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Basic Trope: This character exists to make others look good by comparison.

  • Straight: The hero's personality and behavior are in danger of giving him a bad reputation with the audience. Therefore, another character with similar traits is introduced that actually deserves such a reputation so the audience can compare and contrast him with the hero.
  • Exaggerated: This bad example provides such a stark contrast with the hero that the whole audience's suspicions about the hero are allayed within five minutes, and they can never possibly doubt the hero is one of the good guys ever again.
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  • Downplayed: Deli Berate is not an outright villain, just a deliberately boring and unattractive rival to The Dashing Hero.
  • Justified: There's just no way the audience could possibly realize the hero's situation is Not What It Looks Like and that he actually has the purest of motives unless the author introduces one of these bad examples to show us what someone with not-so-pure motives would do if he were in that situation.
  • Inverted: The villain's publicity is so good that even the audience is wondering whether the author has identified the wrong guy as the hero. So the author introduces another villain who's not quite as good at concealing how all of his seemingly noble acts actually serve some nefarious purpose.
  • Subverted: The character presented as the hero is actually the villain, and the author introduces one of these bad examples as a Red Herring to keep everyone from realizing what a rotten guy the "hero" is until he can commit some staggeringly evil deed that will leave the whole audience gasping in horror.
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  • Double Subverted: The character presented as the hero is actually an anti-villain, and the bad example brought in to contrast with him is a Red Herring to him as well as to the audience, keeping him from realizing how terrible he is by making him think at least he's not as bad as that other guy.
  • Parodied: The hero finds this character's behavior absolutely appalling, but immediately engages in the same behavior himself; likely to involve a lot of Hypocritical Humor.
  • Zig Zagged: The author plays coy with the audience and keeps us guessing which character is the hero and which the bad example by having each of them do things that make the other look better by comparison from time to time.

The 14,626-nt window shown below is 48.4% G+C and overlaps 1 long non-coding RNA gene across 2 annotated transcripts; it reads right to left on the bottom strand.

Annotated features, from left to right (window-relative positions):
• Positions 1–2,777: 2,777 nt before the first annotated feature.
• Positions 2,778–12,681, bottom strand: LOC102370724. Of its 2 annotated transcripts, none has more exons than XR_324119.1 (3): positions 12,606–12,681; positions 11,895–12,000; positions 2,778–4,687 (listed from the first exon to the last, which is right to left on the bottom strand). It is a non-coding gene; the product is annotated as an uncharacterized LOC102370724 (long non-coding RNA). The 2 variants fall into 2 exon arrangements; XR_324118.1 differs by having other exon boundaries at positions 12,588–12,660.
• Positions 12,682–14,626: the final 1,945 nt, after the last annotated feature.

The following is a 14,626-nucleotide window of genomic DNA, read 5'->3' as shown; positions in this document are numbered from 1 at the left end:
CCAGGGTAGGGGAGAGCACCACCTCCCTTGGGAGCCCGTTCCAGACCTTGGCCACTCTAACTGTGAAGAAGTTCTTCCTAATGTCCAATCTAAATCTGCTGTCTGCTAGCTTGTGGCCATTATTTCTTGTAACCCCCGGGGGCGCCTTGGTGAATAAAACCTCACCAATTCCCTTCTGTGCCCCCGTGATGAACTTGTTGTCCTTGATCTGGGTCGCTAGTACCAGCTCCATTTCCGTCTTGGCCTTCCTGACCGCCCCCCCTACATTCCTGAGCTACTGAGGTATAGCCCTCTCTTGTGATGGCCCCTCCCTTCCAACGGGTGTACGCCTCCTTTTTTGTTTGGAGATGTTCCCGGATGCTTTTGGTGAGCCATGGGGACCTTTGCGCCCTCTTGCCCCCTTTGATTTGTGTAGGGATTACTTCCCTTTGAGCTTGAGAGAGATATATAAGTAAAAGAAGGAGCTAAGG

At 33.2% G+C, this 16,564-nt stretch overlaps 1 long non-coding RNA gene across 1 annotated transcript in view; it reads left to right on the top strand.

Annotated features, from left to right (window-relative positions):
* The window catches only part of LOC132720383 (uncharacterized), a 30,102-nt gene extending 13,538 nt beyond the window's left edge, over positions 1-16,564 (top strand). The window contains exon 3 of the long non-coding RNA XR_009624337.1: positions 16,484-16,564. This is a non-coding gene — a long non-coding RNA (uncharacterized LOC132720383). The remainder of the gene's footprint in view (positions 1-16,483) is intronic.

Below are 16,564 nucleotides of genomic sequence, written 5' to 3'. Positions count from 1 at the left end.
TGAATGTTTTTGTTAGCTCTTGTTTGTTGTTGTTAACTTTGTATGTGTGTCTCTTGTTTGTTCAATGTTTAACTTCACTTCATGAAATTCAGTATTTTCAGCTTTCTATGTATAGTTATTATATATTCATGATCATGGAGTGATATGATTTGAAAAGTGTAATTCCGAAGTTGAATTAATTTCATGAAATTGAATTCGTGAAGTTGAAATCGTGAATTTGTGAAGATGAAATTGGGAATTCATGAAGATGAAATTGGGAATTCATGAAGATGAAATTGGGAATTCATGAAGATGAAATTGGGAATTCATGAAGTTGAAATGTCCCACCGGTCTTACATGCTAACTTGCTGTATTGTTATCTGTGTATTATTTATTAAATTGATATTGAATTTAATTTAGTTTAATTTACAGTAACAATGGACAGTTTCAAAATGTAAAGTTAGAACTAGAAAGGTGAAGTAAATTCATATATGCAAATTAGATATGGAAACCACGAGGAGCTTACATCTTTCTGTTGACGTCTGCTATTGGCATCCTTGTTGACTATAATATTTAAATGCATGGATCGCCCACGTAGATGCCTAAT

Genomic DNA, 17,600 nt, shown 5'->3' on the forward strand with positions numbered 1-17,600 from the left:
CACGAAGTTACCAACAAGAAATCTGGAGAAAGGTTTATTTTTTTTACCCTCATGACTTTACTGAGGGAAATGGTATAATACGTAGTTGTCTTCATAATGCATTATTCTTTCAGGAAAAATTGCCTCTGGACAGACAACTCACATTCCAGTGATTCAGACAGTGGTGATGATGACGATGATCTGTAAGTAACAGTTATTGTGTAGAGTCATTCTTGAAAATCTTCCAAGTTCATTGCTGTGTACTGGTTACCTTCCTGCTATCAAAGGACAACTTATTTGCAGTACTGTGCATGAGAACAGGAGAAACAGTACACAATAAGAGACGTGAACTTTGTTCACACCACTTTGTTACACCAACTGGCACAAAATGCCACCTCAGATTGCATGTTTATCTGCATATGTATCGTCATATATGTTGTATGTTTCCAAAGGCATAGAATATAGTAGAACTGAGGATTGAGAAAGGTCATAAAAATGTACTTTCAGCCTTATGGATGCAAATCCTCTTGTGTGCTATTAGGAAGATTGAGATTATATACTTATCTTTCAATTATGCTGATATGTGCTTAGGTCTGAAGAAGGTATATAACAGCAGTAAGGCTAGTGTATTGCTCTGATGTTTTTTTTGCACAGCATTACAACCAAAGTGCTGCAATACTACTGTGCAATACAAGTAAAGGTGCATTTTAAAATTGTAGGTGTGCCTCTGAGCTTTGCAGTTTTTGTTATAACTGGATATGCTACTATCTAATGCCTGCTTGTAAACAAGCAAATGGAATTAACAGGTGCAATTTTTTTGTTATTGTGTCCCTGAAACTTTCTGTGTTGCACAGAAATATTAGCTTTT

• Averted: A character seems to have been presented to us to make other characters in the story look better by comparison, but the author assures us we're just imagining things.
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  • Enforced: Even once the contrast has been established and he's no longer needed, the bad example can't help himself. He continues to behave in ways that make everyone else seem better by comparison because that's just the way he is.
  • Lampshaded:
    • "You know, if I didn't have to deal with that guy, I'd probably never think so highly of you".
    • "It could be that the purpose of your life is only to serve as a warning to others."
  • Invoked: "Once you've seen how this guy treats his employees, you'll come to realize our boss is actually pretty fair-minded even if he is a little strict".
  • Exploited: A cunning villain brings in someone with a worse reputation than himself in order to make himself look better.
  • Defied: "Comparing our boss to that guy is like comparing Stalin to Hitler. What difference does it make to us, really?"
  • Discussed: "In my opinion, some people exist for no purpose but to make all the rest of us look better by comparison".
  • Conversed: "You do look better by comparison to him, but honestly, who wouldn't? That and a dollar might buy you a cup of coffee".
  • Deconstructed: The author brings in a character that seems to make the hero look good by comparison, but through a series of reveals, the hero is shown to be better at seeming heroic than actually being heroic, while the bad example is shown to be better at being heroic than seeming heroic. The audience is left questioning who's the real hero.
  • Reconstructed: While the bad example's capacity for being heroic is shown to be greater than the rather less heroic hero's, reputation is also indicated to be an important part of heroism, and the bad example's bad reputation is shown to spoil the outcome of his heroic deeds. The audience comes to realize both characters would make much better heroes if they had each other's advantages as well as their own.
  • Played For Laughs: This character is a total Butt-Monkey and fate (standing in for the author) regularly torments him for the audience's amusement.
  • Played For Drama: This character is a Complete Monster who makes even the other villains more likable to the audience by comparison; often used to demonstrate that Even Evil Has Standards.

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